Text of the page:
Cities on the Move

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Strongly supportive of climate action, the Shoreline, WA City Council is intent on shrinking its carbon footprint in half by 2030. On October 13, city staff and New Energy Cities Program Manager Elizabeth Willmott briefed the Council about the strategies that would put them on a path to achieving this goal, including partnerships in building energy efficiency and bolder action in low-carbon transportation.

The Value of Collective Action

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Aggressive city action can reduce global carbon emissions collectively by at least 10% by 2030, according to a C40 report published at the UN Climate Summit. Also announced during Climate Week: the mayors of Los Angeles, Philadelphia, and Houston released a national climate action agenda to mobilize city support in advance of the next significant international climate meeting in Paris in 2015.  However, the report and agenda are silent on the importance of smaller suburban cities in metropolitan area reductions, something that King County cities have begun to address through their July 2014 adoption of shared carbon reduction goals, and through the voluntary King County-Cities Climate Collaboration.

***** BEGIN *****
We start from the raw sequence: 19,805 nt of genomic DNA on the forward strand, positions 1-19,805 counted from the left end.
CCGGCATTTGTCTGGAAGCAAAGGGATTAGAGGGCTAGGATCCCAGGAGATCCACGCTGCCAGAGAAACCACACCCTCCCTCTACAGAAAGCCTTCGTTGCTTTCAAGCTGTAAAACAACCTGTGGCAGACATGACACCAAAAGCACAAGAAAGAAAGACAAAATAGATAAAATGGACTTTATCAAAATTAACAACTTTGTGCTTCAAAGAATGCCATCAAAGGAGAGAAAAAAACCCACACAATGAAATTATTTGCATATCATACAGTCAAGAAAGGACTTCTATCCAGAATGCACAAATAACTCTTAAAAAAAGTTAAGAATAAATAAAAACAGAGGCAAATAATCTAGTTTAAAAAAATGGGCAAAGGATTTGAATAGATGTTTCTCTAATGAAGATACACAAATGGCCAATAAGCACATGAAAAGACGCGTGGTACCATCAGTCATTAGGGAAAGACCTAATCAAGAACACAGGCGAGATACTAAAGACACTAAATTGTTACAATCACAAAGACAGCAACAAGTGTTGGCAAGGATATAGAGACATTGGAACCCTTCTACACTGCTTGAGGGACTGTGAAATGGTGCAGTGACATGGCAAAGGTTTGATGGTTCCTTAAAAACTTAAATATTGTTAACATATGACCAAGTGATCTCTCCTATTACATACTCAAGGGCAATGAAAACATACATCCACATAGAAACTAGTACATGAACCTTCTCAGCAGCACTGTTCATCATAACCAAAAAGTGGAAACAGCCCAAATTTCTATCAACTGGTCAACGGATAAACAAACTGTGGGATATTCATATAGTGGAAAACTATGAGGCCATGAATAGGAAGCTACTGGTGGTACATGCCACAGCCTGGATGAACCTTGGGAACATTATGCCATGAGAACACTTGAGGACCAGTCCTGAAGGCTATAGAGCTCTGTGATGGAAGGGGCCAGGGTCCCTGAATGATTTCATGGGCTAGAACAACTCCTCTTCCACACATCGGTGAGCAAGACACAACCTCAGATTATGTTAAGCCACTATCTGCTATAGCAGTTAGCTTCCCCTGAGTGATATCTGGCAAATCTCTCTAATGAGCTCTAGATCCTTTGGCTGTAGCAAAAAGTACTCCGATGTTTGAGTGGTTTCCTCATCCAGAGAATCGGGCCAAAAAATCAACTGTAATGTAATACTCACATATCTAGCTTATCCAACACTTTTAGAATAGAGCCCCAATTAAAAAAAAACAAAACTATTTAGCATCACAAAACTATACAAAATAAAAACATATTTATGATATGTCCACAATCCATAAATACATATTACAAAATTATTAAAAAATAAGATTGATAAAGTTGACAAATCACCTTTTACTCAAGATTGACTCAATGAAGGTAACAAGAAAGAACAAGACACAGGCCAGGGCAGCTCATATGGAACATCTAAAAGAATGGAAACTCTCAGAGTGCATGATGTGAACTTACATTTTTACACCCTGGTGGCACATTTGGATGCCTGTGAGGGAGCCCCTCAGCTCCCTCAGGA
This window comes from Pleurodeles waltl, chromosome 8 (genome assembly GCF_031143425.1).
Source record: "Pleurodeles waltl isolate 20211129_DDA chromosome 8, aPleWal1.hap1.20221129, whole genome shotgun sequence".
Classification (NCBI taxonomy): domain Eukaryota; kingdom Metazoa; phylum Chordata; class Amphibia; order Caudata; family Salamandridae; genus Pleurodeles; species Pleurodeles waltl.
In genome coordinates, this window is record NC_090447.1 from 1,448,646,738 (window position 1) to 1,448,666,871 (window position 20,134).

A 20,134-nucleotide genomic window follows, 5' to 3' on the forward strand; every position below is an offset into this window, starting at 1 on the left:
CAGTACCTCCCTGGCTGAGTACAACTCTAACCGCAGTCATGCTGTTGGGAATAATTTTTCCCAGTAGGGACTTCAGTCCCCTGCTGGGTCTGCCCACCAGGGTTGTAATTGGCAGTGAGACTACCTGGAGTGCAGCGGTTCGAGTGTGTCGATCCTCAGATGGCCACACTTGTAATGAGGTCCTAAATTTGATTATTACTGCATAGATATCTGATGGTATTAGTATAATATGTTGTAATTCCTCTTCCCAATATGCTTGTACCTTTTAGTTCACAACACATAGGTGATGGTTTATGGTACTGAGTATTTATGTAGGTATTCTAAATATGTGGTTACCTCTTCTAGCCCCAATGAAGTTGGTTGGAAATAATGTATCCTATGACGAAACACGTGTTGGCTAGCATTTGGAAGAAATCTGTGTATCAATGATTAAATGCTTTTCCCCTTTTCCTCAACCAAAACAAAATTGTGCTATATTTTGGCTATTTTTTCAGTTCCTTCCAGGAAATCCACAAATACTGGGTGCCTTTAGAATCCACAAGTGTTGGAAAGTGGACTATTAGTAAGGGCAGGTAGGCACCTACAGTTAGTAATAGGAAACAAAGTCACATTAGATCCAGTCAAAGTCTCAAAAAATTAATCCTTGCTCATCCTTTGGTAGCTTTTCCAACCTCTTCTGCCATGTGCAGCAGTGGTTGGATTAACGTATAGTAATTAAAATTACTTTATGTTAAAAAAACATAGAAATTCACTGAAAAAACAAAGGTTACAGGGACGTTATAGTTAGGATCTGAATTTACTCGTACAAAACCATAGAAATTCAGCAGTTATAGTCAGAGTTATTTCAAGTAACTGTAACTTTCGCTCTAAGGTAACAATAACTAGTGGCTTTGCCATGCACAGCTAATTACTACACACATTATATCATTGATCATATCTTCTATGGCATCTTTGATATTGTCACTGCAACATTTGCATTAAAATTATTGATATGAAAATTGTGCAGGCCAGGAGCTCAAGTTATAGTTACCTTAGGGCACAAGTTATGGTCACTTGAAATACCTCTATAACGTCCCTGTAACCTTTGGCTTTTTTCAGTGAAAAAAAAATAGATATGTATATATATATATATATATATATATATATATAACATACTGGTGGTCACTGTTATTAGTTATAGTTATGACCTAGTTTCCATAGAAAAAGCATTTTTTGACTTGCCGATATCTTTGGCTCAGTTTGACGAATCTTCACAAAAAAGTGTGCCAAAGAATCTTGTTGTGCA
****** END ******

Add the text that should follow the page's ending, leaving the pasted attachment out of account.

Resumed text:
Renewable Cities

In historic news for Buffalo, NY, a former steel plant will be the home of SolarCity’s 1.2 million square-foot facility to produce high-efficiency solar photovoltaic (PV) panels. SolarCity plans to invest $5 billion in the site, and will reportedly create more than 1,450 direct manufacturing jobs.

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Burlington, VT will source 100% of its electricity from renewable power, with the purchase of a 7.4-megawatt hydroelectric plant on the city’s border. Plans are also underway in nearby Rutland, VT for Green Mountain Power and NRG Energy to shift toward distributed energy by offering customers a combination of energy management software, energy storage, electric vehicle (EV) infrastructure, and community solar. 

Electrifying Cities